A business that sells lobster equipment might be located in New England and deal mainly with the people in that area. The same for a surf board company near California. Agencies located in those regions might have a better and deeper understanding of what the people in that area are like. Companies hire advertising agencies to create different ads for different parts of a country all the time. That local knowledge may be worth paying a little more for a regional social media agency rather than going further away to save money.

Be Informative

articleimage532Be Informative

Once an agency has been selected, it can’t be expected to research everything about the company. Communication is key and it’s vitally important. Communicate everything with a social media team.

As mentioned before, Facebook is similar to a face-to-face conversation. It’s almost a relationship with the customer. People expect there to be changes and even problems with a company, but if they feel they’re out of the loop then they’re going to distrust the company, too. Keeping a social media management team ahead of the curve will help them best manage a Facebook page and that communication with the public. This is especially important with negative news because anyone can access social media – even an upset employee looking for revenge or a rival company that, unfortunately, wants to run a smear campaign.

Here are a few things a company should share with an agency.

  • New Public Relations Plans
  • New Products and Services
  • Mergers or Deals
  • Staff Hires, Retirements, Birthdays, or other Celebrations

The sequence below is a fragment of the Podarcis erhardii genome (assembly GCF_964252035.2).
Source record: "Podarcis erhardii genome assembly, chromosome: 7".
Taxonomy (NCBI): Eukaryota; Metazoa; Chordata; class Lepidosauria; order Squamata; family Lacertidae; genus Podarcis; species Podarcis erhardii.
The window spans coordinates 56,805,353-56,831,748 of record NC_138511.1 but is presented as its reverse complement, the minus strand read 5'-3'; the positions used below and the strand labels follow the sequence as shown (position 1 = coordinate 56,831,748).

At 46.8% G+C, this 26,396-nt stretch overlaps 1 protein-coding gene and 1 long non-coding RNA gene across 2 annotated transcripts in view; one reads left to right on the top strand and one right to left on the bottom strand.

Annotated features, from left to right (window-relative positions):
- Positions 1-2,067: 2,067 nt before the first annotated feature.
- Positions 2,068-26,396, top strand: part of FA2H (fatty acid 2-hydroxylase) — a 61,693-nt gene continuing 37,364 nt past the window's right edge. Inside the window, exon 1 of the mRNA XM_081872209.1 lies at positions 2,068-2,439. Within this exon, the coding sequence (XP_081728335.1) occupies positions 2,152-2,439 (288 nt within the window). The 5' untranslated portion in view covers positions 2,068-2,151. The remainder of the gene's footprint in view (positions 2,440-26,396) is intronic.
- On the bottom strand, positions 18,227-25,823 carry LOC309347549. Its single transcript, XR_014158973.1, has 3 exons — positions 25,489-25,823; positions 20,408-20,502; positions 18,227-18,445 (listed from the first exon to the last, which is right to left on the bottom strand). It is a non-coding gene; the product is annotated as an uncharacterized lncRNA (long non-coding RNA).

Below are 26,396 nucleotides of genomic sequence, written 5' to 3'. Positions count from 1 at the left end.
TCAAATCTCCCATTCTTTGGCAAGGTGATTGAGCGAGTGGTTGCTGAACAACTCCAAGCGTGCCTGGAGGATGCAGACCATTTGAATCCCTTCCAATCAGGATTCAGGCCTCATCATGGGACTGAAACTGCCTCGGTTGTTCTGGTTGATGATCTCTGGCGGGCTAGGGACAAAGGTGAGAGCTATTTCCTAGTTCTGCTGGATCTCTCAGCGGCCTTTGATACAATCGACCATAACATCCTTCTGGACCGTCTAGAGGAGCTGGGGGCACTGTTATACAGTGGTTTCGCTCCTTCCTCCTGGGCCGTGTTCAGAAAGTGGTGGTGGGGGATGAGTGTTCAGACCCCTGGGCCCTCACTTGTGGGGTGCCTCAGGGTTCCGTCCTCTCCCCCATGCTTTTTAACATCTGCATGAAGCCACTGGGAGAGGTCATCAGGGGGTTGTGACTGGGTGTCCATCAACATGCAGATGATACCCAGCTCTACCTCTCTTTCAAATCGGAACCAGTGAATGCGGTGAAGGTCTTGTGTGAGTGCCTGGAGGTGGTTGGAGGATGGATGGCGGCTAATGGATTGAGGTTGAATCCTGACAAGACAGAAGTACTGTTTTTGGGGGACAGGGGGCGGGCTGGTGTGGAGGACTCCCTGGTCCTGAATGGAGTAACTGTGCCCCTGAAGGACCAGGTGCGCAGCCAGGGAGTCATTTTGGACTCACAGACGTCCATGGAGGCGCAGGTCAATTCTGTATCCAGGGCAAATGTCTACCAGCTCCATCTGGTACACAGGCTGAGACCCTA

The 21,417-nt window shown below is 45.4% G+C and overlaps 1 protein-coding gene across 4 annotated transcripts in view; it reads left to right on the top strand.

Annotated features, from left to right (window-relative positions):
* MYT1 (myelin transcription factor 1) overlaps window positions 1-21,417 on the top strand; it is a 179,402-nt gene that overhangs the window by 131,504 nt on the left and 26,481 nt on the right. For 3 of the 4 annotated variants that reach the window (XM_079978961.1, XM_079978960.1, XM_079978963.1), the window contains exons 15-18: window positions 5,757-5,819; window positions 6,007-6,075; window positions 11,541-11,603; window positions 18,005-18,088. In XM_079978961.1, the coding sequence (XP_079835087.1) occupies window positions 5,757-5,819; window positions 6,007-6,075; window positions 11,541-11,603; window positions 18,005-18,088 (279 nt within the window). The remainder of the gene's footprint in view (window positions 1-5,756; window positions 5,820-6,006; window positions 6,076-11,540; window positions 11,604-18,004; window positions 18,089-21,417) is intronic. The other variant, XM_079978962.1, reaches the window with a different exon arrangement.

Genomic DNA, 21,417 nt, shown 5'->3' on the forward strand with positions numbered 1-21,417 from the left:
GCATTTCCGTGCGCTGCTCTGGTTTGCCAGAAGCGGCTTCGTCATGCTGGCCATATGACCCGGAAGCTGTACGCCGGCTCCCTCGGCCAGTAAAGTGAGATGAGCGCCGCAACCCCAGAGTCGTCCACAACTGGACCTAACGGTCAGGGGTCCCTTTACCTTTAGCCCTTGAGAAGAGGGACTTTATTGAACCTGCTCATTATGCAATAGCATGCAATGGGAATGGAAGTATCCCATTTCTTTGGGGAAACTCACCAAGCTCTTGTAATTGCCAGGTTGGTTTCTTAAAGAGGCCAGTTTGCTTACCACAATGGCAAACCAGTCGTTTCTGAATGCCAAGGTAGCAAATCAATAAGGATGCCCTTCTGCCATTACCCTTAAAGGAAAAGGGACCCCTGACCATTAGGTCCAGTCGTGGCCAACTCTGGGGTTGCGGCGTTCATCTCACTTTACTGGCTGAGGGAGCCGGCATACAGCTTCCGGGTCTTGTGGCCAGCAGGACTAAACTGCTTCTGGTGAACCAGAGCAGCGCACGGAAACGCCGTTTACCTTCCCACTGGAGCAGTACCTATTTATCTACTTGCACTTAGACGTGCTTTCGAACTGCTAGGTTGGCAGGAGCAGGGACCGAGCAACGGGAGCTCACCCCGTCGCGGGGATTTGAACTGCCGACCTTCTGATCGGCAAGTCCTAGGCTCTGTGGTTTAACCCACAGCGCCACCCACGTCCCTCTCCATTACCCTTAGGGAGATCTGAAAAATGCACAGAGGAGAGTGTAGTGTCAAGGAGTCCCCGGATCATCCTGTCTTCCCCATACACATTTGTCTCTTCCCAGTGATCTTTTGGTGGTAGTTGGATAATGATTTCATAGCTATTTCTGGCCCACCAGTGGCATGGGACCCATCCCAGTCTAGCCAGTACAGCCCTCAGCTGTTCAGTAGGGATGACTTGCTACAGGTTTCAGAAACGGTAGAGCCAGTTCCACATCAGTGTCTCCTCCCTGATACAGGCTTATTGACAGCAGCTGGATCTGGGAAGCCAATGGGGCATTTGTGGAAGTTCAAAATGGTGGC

• Potential Crisis

Ask Questions

Most large businesses have customer relations departments. These employees are hired specifically to answer customer questions and concerns. Social media teams are similar in that they also expect to have their customers ask questions, too.

These types of questions are part of the communication process, which is more than a business only telling an agency what it needs. Since the agency is almost working as an agent between a company and the public, asking an agency what types of events and information they would like is extremely helpful. They can then also communicate what is working and not working back to the company.

Don’t underestimate the importance of this step. Social media is a tool of public relations and communication between a company, and its customers is at the heart of the issue.

Some of the things to consider asking a social media team include:

  • What types of events and announcements would an agency like?
  • What are suggested posts?
  • How can our company better communicate with the public/

Have Extra “Junk”